SILICON-GERMANIUM ALLOY-BASED QUANTUM DOTS WITH INCREASED ALLOY DISORDER AND ENHANCED VALLEY SPLITTING
Inventors: Mark Friesen, Merritt Losert, Susan Coppersmith
Silicon-Germanium (SiGe) heterostructures are used for many purposes in the modern electronics industry, forming the basis of devices such as SiGe heterojunction bipolar transistors and Si/SiGe modulation-doped field effect transistors. Most recently, SiGe alloys have become a material of choice for quantum computing applications. In particular, silicon quantum dots formed in the silicon well of a Si/SiGe heterostructure have been used to trap electrons in qubits for quantum computing, wherein the spins of the trapped electrons store and process quantum information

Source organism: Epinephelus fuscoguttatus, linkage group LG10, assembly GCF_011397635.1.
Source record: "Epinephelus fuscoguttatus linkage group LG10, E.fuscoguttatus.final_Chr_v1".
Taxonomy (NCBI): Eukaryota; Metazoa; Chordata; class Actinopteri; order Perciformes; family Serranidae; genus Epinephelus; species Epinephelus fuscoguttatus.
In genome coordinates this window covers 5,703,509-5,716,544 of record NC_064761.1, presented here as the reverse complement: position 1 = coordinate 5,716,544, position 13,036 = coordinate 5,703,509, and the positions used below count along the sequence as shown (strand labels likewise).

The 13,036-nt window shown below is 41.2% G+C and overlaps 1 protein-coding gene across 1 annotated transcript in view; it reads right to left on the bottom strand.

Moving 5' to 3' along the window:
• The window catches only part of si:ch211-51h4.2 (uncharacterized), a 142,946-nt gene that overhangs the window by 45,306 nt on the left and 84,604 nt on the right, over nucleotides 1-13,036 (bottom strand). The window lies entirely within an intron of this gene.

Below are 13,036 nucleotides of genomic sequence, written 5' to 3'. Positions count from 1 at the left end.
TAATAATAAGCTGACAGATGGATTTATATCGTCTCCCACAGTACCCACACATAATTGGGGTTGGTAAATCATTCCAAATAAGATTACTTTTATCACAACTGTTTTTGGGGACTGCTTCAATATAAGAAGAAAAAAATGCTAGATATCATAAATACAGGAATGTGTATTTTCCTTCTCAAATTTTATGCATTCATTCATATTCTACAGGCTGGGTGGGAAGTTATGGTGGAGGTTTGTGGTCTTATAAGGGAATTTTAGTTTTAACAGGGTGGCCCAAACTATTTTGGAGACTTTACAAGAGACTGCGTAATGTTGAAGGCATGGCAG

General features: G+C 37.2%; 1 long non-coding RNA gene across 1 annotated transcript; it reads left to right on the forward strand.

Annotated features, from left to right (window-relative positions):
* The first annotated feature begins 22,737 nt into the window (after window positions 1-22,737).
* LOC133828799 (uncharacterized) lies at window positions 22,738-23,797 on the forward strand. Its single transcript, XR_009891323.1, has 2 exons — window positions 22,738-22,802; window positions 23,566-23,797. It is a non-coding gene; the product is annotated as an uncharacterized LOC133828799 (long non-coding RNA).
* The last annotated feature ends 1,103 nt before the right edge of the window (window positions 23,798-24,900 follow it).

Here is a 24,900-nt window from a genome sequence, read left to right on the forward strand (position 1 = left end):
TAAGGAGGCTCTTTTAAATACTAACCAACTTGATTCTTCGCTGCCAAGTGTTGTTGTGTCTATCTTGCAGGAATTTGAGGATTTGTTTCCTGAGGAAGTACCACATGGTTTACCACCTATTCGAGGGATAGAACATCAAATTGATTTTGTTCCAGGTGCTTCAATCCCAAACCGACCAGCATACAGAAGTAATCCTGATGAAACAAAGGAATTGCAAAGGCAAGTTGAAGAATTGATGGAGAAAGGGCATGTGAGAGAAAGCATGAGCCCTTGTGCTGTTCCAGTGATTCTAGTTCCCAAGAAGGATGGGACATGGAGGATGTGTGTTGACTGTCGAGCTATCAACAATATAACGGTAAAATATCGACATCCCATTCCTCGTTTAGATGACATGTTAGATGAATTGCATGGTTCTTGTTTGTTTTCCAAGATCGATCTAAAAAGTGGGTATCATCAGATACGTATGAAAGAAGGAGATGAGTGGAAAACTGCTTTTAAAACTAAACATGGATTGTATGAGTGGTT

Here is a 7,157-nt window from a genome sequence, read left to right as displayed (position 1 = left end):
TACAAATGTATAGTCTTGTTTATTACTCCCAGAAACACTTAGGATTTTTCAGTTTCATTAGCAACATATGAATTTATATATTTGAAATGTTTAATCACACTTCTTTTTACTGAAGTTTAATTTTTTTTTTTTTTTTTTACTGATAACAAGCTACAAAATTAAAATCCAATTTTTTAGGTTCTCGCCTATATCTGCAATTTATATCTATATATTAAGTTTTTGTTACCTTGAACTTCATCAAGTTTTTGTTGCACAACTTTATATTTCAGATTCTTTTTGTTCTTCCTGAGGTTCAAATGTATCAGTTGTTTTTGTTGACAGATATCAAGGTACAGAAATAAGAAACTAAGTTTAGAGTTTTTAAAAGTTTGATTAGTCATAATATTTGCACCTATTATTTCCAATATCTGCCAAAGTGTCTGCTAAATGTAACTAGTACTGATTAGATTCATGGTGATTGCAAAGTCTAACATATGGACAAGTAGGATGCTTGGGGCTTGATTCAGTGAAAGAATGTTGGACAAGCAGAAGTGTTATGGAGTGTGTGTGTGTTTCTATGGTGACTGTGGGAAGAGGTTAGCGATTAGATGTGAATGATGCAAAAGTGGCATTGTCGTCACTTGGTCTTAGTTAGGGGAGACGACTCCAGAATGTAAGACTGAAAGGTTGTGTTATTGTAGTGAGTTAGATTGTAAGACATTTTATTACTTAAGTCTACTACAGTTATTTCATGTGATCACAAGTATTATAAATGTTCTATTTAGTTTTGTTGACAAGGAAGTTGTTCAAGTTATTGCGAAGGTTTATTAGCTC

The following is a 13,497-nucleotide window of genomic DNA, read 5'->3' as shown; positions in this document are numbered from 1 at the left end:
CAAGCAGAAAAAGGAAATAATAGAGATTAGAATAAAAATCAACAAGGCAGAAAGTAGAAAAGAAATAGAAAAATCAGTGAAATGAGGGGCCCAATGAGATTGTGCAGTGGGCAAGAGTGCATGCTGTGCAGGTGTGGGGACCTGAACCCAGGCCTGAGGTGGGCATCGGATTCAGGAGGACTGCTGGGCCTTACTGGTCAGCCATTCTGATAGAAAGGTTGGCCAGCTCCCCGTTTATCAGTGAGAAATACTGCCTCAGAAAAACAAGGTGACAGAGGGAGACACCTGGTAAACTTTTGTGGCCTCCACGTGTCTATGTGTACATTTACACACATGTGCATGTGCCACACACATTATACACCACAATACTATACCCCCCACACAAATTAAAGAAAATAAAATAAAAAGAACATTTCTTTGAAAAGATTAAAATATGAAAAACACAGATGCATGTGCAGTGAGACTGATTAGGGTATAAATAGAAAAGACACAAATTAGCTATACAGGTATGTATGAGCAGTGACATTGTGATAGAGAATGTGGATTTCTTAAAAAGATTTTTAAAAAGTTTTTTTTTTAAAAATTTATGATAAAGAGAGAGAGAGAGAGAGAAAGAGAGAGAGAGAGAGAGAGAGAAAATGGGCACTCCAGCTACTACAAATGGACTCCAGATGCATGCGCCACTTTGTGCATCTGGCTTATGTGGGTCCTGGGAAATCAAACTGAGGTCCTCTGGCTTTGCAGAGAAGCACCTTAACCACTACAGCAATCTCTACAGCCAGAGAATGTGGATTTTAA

Researchers from UW-Madison and the University of New South Wales have devised an important enhancement to quantum well design using SiGe alloy heterostructures. Using some amount of germanium in the quantum well increases the fraction of germanium in the barrier, resulting in significant concentration fluctuations in the quantum well where the electron wavefunction is large, and valley splitting is increased substantially. Adding germanium in the well results in a positive effect on valley splitting not previously known, and using SiGe alloy in the well reduces the carrier mobility.